Is the new money in Bangalore experiencing luxury or are they still learning?
There is a lot of (what you call) new money in Bangalore. I would not call them new money;  these individuals are called “life enthusiasts” because they want to express themselves and are socially savvy. It is not as if they will sit in the corner and smoke a cigar to say they have arrived. These people want to be engaged and are asking questions about food and about lifestyle. Majority of the guests here understand what the Sheraton stands for. Yes there are people who want spicy food even though that cuisine is not meant to be spicy. But you cannot ignore local tastes and we do listen to them.

Do you see the state of the economy impacting Bangalore? What are your guests saying?
One thing I do is speak to all the corporate guests. Everyone believes that India slowed down for its own policy reasons. But they are still bullish about the country. The economy has dipped but there are corporates that would still love to invest in India. I see that for hotels it is the survival of the fittest.We as a hotel need to keep learning. In one year we will have more guests because Bangalore has so much business to offer. Our hotel will be three years old this May and we are growing. What has changed though is the amount of hard engagement that is happening with corporates these days because of the competition. Sometimes some of our senior associates tail our marketing teams on sales pitches and they come back to me saying marketing is a very hard profession. It is difficult because what we are competing with is discounting rate because of the competition out there. While winning business you do not want to dilute what the brand communicates. There is competition in Bangalore today and we cannot ignore it. The large brands or properties will survive the slowdown in the economy.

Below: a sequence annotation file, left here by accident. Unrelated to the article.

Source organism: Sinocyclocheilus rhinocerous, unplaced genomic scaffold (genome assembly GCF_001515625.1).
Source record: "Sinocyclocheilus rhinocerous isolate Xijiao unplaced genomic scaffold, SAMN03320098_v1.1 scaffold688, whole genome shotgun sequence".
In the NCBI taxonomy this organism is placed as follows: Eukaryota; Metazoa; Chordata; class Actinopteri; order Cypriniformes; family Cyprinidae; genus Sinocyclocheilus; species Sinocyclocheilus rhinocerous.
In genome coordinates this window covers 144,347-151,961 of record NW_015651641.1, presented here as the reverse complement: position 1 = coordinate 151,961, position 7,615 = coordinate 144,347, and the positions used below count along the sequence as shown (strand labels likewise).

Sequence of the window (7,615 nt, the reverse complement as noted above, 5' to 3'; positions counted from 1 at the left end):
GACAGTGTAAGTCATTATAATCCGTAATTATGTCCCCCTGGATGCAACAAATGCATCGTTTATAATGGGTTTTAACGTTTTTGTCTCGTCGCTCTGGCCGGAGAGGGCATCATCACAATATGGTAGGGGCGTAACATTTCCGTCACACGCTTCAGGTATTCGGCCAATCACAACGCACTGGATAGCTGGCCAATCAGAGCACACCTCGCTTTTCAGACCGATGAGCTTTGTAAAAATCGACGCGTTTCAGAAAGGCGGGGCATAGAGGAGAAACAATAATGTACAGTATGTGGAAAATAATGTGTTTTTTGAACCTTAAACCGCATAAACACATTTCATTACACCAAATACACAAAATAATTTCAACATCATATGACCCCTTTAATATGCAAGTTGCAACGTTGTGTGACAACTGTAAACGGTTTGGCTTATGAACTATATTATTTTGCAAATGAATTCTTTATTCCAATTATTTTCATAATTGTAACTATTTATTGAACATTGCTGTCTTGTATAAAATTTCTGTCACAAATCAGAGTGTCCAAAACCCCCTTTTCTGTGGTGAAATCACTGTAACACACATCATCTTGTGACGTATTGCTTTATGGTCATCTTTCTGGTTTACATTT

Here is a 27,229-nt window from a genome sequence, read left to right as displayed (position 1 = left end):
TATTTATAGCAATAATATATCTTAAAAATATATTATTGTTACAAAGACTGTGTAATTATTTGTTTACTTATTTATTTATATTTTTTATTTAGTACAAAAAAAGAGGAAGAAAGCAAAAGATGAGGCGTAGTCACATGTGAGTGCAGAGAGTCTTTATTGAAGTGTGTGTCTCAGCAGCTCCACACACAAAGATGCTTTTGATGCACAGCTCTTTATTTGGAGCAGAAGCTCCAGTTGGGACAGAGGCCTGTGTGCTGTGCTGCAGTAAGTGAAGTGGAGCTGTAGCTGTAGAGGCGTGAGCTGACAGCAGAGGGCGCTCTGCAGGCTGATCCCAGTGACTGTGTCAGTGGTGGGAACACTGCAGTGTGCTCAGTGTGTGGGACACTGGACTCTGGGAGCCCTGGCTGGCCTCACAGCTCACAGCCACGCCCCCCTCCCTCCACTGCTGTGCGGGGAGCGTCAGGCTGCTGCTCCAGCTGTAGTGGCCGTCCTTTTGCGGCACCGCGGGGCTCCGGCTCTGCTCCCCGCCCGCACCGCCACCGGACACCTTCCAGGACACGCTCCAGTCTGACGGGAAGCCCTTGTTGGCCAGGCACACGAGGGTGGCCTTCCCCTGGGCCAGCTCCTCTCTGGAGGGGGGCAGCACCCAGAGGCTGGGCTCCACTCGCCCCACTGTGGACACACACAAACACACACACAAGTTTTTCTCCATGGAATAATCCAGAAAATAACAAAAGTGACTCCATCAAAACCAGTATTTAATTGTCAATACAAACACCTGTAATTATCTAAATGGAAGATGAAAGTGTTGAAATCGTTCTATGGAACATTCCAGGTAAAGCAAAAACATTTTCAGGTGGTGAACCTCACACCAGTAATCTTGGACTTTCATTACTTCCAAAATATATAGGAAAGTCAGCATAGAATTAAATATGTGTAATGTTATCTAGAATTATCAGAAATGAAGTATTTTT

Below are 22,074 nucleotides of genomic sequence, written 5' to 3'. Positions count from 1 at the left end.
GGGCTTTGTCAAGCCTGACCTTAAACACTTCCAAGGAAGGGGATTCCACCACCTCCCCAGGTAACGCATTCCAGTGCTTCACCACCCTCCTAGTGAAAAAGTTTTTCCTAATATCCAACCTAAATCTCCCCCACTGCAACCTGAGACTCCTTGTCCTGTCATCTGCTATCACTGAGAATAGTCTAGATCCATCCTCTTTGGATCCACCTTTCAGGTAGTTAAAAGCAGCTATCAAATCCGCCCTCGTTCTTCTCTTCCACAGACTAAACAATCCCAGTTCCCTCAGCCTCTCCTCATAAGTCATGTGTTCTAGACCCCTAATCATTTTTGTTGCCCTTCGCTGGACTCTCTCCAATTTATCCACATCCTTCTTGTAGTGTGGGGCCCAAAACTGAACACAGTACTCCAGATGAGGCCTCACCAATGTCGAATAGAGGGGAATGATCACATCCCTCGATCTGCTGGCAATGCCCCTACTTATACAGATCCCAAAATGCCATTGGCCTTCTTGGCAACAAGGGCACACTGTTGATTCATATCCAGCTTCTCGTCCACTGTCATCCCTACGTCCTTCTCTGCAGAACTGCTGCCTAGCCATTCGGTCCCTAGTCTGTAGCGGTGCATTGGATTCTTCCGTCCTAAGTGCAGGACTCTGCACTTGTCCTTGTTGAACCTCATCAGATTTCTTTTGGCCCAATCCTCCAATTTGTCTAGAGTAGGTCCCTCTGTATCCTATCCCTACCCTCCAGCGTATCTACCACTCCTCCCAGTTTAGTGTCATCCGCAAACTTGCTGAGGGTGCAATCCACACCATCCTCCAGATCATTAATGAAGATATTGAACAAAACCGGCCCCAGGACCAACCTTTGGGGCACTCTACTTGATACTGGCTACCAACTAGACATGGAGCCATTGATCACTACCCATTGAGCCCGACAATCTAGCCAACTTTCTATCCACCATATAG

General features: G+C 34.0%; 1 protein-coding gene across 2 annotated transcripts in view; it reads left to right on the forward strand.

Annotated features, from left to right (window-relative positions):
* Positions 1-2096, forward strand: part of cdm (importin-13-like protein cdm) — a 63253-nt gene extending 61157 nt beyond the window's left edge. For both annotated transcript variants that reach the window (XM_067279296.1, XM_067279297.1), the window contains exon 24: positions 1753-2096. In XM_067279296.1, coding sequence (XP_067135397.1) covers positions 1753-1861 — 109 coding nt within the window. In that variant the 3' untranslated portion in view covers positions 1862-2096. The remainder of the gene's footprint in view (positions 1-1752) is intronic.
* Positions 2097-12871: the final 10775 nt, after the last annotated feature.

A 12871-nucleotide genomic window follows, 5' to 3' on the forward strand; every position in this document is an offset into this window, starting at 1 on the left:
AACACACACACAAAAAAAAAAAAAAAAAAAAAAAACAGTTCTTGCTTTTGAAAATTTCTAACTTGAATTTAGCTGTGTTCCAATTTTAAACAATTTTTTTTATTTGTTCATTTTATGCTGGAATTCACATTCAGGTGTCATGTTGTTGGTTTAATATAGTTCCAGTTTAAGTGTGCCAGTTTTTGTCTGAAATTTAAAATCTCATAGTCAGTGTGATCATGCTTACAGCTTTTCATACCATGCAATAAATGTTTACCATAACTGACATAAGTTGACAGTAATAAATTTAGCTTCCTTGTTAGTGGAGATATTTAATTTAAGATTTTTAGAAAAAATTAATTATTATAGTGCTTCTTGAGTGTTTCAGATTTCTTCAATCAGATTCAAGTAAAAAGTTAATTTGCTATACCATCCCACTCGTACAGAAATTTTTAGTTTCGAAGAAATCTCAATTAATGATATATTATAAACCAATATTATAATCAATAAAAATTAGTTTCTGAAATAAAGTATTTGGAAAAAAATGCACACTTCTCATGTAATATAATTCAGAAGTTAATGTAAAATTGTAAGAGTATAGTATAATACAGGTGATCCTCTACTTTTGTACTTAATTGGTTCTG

How are you measuring your revenues? Do occupancy rates matter?
Today you cannot measure a hotel only on occupancy. It is revenue per square feet for all the services offered in the hotel that is a measure of revenues. The occupancy rate can be 80-90 per cent, but that is not the be all and end all of revenues today. People are yet to loosen their purse strings in Bangalore. Yes it is a global city, but say for example getting a Michelin Star chef is still a long way away. The city is getting ready for such things and such services will soon be in touch with luxury too. Currently it does not make sense because a Michelin star chef would only do a 15 people table and will charge a lot of money. For now we are open to local festivals, say a Goan or a Rajasthani food festival. So I fill my marketing calendar across festivals and business conclaves and exhibitions. If we increase our revenues with our services along with our rooms then we believe we are doing the right things.